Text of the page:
By Col. Todd Diel, 821st Air Base Group commander
/ Published February 24, 2015
THULE AIR BASE, Greenland --
One of the most uniquely American military traits is "professionalism." The term captures not just the desire of U.S. military senior military leaders, but also a trait demanded by the American public of its military. As a commander, I speak often of the term professionalism - hoping to help ingrain that certain ideal I want the Airmen in my group to strive for and achieve. As it came time to clearly articulate exactly what I meant by this concept after taking command, I decided to put my definition of professionalism up against the dictionary definition. The Merriam-Webster Dictionary defines professionalism as: The skill, good judgment and polite behavior that is expected from a person who is trained to do a job well.
As I aligned this definition against my expectations as a commander it further solidified my long-held belief that, as an Airman, we each have an obligation to achieve the highest state of professionalism achievable. Here is how I see the definition of professionalism in Airmen's terms.
The first part of the definition is about the skill to do a job well. As a young Airman initially learning the tradecraft of serving in the U.S. military, this means achieving technical competency - in other words, doing your job well and to the best of your abilities. As you grow and develop in your skills, the focus shifts toward working well with others and helping those who are following, increasing their capacity to become more skillful. Then, as you establish the credibility of a highly skilled technician and leader, you are expected to simply do the right thing...as technician, leader and Airman.
The next section of the Merriam-Webster definition is about good judgment. To me, this is about the actions you take and the decisions you make on a daily basis. My experience has convinced me one of the best tests for deciding whether an action or decision is based on good judgment is to ask this simple question: Would my parents/spouse/children/leaders/followers think this is a good action or decision? As leaders we count on people to make wise choices and smart decisions on their own. Ultimately, your actions and decisions define who you are - and establish your reputation. Whether we like to admit it, or not, a strong military - and civilian - life reputation is a single, but valuable, indicator of good judgment.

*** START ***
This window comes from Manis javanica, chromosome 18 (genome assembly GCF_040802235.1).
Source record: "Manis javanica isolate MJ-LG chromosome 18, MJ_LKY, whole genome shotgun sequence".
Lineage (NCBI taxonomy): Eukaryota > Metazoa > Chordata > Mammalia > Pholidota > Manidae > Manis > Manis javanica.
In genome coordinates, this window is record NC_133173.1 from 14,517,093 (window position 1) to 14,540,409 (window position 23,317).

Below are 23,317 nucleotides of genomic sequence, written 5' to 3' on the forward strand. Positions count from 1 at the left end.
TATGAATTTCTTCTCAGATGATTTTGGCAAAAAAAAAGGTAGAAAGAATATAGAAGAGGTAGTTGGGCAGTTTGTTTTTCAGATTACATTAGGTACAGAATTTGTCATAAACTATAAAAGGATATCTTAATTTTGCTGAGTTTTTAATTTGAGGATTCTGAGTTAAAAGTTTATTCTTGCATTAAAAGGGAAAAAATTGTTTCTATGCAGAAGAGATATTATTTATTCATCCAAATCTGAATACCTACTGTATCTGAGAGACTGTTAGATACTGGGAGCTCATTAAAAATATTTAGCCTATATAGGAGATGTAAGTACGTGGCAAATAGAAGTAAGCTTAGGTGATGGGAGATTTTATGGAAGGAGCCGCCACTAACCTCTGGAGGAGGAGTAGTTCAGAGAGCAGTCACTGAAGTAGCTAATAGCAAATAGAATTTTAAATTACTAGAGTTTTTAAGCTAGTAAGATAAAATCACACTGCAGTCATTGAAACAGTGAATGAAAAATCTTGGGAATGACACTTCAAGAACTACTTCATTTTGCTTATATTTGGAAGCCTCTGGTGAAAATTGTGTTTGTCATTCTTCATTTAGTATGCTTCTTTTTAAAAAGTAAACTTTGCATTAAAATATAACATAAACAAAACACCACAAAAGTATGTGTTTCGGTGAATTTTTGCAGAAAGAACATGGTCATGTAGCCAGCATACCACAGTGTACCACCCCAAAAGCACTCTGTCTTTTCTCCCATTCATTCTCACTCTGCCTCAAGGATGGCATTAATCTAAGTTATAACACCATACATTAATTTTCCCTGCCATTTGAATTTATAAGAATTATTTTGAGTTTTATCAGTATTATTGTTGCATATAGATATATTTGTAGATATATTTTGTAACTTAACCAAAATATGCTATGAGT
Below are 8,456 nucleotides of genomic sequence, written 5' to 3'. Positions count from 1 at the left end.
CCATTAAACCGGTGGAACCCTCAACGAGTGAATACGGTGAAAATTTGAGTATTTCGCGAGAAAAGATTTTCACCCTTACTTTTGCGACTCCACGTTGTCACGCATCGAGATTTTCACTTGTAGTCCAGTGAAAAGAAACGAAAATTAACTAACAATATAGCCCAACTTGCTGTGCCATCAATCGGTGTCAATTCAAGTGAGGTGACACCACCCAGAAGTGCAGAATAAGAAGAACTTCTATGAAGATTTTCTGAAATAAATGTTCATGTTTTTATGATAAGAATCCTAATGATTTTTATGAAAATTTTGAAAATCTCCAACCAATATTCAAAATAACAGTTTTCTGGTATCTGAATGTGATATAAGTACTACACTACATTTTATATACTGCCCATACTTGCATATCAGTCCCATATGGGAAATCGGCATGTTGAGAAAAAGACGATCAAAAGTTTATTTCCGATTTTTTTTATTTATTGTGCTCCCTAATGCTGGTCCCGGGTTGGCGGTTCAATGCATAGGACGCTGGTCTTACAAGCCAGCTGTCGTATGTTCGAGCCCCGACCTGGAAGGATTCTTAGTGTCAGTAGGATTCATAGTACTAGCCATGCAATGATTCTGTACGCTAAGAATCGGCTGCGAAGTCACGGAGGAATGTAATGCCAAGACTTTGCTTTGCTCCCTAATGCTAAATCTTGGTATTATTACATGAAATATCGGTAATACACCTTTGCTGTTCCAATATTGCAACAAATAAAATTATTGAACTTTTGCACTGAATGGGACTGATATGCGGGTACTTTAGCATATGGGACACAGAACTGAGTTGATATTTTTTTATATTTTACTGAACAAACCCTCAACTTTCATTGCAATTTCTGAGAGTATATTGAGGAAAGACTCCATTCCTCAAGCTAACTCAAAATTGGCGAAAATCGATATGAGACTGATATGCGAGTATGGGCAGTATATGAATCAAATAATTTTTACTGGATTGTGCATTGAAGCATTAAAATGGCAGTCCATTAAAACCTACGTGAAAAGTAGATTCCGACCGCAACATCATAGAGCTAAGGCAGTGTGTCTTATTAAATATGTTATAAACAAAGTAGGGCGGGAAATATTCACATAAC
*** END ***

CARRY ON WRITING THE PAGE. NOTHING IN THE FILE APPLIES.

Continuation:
The final portion of the definition of professionalism is about polite behavior. Standards for what is deemed polite behavior in the civilian world often contorts with the will of society. Military standards, on the other hand, are simply not debatable or flexible and must be adhered to. Whether they are combat rules of engagement or dress and appearance standards, in order to be a truly professional military force, polite behavior is foundational. As a commander, I believe this translates to treating each other with the dignity and respect each military and civilian member deserves. During these times this means there can be no tolerance for discrimination, sexual assault, bullying, harassment, lack of effort or misuse/abuse of authority. As individuals we should be asking ourselves another all-important question: Am I treating others the way I want (or believe I should) be treated under similar circumstances? If not, the standard of polite behavior regarding professionalism is simply not being met.
As members of the U.S. military we have all been trained to do our jobs well. As such, we are also expected to behave in a professional manner. Not only does the American public demand this of their Airmen, but the world has also come to expect it of the U.S. military. This truly, then, becomes the definition of professionalism in the U.S. Air Force.